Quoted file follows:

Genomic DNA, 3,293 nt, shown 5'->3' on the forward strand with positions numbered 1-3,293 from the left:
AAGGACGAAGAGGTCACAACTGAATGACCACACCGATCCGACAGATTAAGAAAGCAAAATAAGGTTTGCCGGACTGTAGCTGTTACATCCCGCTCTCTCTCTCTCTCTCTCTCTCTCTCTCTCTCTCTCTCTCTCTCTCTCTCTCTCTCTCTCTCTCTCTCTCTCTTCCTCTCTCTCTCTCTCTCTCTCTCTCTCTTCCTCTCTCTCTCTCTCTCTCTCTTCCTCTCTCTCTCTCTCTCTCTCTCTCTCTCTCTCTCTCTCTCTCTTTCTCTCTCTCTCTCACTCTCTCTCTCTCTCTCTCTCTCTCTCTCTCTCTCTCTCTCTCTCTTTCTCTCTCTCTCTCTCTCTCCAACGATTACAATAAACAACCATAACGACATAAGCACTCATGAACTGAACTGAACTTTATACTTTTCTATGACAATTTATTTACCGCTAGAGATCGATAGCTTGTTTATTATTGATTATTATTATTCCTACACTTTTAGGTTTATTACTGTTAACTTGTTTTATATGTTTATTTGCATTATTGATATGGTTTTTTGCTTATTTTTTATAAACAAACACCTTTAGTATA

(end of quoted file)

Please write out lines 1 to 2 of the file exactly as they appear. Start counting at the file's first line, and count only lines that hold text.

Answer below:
Genomic DNA, 3,293 nt, shown 5'->3' on the forward strand with positions numbered 1-3,293 from the left:
AAGGACGAAGAGGTCACAACTGAATGACCACACCGATCCGACAGATTAAGAAAGCAAAATAAGGTTTGCCGGACTGTAGCTGTTACATCCCGCTCTCTCTCTCTCTCTCTCTCTCTCTCTCTCTCTCTCTCTCTCTCTCTCTCTCTCTCTCTCTCTCTCTCTCTCTTCCTCTCTCTCTCTCTCTCTCTCTCTCTCTTCCTCTCTCTCTCTCTCTCTCTCTTCCTCTCTCTCTCTCTCTCTCTCTCTCTCTCTCTCTCTCTCTCTCTTTCTCTCTCTCTCTCACTCTCTCTCTCTCTCTCTCTCTCTCTCTCTCTCTCTCTCTCTCTCTTTCTCTCTCTCTCTCTCTCTCCAACGATTACAATAAACAACCATAACGACATAAGCACTCATGAACTGAACTGAACTTTATACTTTTCTATGACAATTTATTTACCGCTAGAGATCGATAGCTTGTTTATTATTGATTATTATTATTCCTACACTTTTAGGTTTATTACTGTTAACTTGTTTTATATGTTTATTTGCATTATTGATATGGTTTTTTGCTTATTTTTTATAAACAAACACCTTTAGTATA